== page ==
February 8, 2012


Title: Borrowing costs could remain low for some time

Sub-title: Weak job creation and a sluggish growth outlook mean Canadians should continue to benefit from low interest rates.


Employment data released last week provide clues not only how our economy is doing, but as to how borrowing costs will trend. Only 2,500 jobs were created in Canada during December, down from 21,700 the previous month, and the unemployment rate rose slightly to 7.6 percent. “Slower growth in employment and output confirm that Canada’s rates need to stay extremely low,” said Benoit Durocher, a senior economist with Desjardins Group in a recent note to clients. “The target rate will therefore remain at 1.0 percent throughout 2012 and 2013.”


That the Bank of Canada will likely keep interest rates low in the face of weak job creation and growth prospects is not surprising. The central banks’ move is in line with those of other major global monetary authorities, which are concerned with stimulating growth, and navigating a wide variety of uncertainties, ranging from sovereign debt concerns to energy security, resulting from actions by Western governments to choke off Iran’s oil exports.


Bouncing back from a big hole

The US Federal Reserve Board recently also made a tangible commitment to continued loose monetary policy by extending the period during which it would keep its overnight rate at a low level (until the end of 2014). This despite the fact that 243,000 new jobs were created in the United States last month, bringing its unemployment rate down to 8.3 percent.


The US central bank move provided great news for Canada, because interest rates here, like so much of our economy, remain closely tied to developments there. A vast majority of our exports, a major source of Canadian jobs, head south of the border. As a result, low US interest rates could incite consumers to buy more of our products, which would lead local businesses to ramp up production and increase hiring.


That said Canadian companies face continued challenges competing in US markets, due to the strong loonie (which is trading at near parity, a relatively high rate from a historical perspective). This coupled with a significant drop in US demand that dates back to the last recession, has made life tough for exporters. America, which lost close to 8 million jobs in the last recession, is bouncing back from a far bigger hole than Canada is. And although its economy grew by 2.8 percent in real terms during the fourth quarter of last year, a substantial improvement from the previous quarter’s performance, it has a long way to go.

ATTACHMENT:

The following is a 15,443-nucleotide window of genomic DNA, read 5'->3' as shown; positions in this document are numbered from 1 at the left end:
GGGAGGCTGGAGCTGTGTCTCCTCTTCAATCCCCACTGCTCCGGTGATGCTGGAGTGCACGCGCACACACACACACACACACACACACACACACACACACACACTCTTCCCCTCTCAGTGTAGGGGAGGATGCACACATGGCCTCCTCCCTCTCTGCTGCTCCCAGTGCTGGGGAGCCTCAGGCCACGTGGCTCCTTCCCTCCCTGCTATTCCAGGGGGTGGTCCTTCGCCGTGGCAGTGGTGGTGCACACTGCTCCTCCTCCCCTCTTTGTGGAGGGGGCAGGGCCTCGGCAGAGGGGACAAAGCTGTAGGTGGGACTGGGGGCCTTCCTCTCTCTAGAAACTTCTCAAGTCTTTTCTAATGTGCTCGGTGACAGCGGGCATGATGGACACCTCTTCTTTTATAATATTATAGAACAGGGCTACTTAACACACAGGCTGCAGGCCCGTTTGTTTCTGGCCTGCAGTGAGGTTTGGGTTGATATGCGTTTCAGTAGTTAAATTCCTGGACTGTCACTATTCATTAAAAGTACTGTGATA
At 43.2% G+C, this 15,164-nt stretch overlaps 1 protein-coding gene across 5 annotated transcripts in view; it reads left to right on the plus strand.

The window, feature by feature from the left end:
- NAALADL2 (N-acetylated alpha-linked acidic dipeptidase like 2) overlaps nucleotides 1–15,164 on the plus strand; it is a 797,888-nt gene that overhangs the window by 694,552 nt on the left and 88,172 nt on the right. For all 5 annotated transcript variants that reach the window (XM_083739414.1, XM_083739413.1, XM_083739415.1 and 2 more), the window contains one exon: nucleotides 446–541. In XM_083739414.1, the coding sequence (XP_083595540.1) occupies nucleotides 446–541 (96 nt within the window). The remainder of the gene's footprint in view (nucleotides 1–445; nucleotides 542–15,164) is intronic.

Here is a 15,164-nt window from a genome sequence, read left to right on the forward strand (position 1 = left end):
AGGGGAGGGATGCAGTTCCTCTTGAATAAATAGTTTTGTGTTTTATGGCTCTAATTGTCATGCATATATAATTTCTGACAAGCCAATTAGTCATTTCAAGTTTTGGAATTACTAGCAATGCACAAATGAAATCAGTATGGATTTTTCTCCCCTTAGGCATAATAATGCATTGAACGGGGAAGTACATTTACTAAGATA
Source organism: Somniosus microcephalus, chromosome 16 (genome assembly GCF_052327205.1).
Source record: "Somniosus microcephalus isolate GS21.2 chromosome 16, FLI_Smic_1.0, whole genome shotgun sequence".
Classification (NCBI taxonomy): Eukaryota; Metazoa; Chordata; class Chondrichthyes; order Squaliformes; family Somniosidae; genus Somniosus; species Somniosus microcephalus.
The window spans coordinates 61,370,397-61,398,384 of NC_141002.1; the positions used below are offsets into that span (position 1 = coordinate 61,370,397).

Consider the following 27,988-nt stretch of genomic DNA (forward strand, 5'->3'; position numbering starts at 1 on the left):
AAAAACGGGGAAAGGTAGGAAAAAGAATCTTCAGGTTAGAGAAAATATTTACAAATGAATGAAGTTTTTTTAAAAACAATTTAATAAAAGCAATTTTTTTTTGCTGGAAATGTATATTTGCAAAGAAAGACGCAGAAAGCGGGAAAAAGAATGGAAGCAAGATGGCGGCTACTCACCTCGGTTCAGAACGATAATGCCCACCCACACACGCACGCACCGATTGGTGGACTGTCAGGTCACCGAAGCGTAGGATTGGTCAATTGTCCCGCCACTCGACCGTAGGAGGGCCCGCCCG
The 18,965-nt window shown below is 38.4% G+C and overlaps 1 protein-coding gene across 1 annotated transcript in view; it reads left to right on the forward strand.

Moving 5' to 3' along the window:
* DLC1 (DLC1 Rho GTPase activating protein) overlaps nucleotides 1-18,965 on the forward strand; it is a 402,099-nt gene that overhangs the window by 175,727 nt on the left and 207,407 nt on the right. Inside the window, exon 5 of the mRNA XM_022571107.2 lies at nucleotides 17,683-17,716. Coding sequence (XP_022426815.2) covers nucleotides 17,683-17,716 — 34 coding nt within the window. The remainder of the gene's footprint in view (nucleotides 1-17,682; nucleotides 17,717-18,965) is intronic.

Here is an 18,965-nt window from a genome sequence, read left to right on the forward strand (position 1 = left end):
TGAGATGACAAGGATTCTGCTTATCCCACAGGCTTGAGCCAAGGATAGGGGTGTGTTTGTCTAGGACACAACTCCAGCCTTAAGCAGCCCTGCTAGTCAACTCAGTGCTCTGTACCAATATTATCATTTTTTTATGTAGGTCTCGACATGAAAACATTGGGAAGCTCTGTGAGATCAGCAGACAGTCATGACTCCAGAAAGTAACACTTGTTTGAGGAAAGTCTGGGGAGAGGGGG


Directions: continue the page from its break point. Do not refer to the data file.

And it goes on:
A sigh of relief

Europe too has been on the low interest rate bandwagon. The old continent’s loose monetary policy has been sparked in part by fears of an impending recession and concerns related to the sovereign debts in several key countries ranging from Greece and Portugal, to larger economies such as Italy and Spain. Standard & Poor’s, a rating agency, recently downgraded the credit of nine euro zone countries.

Greece in particular, which has benefitted from repeated bailouts, has been an especially tough case, due to its repeated unwillingness to fully implement austerity measures that it commits to.


The European Central Bank responded to market uneasiness by lending euro zone banks 489 billion euros. This provided a substantial boost to the money supply, and thus indirectly eased credit conditions at a time of already extremely low rates. However as Sébastien Lavoie, an economist with Laurentian Bank Securities notes, the measures may not be as effective as hoped for. “Despite a slight reprieve from financial stress, the situation is far from normal,” says Lavoie. “A large portion of the funds that bank borrowed are being deposited at the central bank instead of being used for loans to businesses and households.”


The bottom line for Canadian consumers is that their borrowing costs are likely to remain low for some time, which is particularly good news for industries such as automotive, durable goods and the housing sector in general. Seniors for their part, who are living off their savings, however will take it on the chin.


However the hope of public policy makers appears to be that by keeping borrowing costs down, the economy will grow its way out of the current mess. Let’s hope they are right.



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